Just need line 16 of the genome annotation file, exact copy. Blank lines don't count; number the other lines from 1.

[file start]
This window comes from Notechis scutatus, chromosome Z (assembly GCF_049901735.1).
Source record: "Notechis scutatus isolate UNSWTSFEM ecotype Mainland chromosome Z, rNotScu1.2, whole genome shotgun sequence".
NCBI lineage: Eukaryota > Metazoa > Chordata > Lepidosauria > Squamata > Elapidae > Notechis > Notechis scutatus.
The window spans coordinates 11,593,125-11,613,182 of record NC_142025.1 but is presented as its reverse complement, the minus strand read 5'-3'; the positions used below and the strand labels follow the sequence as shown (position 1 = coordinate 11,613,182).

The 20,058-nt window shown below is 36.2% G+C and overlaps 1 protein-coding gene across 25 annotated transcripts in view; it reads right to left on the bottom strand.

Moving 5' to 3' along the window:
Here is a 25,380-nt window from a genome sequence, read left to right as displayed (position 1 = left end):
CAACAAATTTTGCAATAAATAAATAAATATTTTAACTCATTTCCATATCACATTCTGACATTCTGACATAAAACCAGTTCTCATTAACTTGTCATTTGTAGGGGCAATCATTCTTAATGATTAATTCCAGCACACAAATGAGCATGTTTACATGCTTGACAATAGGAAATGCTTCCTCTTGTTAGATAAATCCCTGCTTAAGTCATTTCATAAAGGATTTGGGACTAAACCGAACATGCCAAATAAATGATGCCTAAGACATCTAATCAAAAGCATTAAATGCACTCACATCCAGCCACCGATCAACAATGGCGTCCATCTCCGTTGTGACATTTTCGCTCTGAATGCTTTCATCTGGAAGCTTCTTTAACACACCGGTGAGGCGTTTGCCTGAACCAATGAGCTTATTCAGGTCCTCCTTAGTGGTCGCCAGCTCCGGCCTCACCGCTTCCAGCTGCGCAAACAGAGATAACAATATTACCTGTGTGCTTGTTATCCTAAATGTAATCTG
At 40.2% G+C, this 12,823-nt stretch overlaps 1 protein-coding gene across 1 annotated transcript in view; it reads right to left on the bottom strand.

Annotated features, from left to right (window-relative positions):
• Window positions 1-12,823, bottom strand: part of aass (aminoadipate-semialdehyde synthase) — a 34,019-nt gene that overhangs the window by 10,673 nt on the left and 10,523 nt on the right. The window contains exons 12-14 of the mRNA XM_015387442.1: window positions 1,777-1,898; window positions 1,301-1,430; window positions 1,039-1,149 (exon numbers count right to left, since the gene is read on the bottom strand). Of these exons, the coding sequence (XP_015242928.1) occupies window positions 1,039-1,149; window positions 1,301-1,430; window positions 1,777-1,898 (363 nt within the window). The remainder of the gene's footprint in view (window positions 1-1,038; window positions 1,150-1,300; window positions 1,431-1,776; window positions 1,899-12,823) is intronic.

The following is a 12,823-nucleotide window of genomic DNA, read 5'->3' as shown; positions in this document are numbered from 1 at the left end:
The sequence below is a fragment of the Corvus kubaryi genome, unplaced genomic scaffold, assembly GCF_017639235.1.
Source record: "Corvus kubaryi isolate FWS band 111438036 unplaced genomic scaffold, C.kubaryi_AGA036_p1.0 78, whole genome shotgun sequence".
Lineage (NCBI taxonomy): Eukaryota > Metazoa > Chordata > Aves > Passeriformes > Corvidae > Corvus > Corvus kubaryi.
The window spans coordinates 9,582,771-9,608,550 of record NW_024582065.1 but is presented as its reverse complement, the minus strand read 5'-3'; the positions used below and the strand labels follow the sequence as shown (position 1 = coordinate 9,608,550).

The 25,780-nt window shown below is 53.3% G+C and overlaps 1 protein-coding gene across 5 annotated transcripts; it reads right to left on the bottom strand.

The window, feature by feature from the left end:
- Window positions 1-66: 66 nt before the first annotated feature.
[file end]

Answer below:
The window spans coordinates 9,582,771-9,608,550 of record NW_024582065.1 but is presented as its reverse complement, the minus strand read 5'-3'; the positions used below and the strand labels follow the sequence as shown (position 1 = coordinate 9,608,550).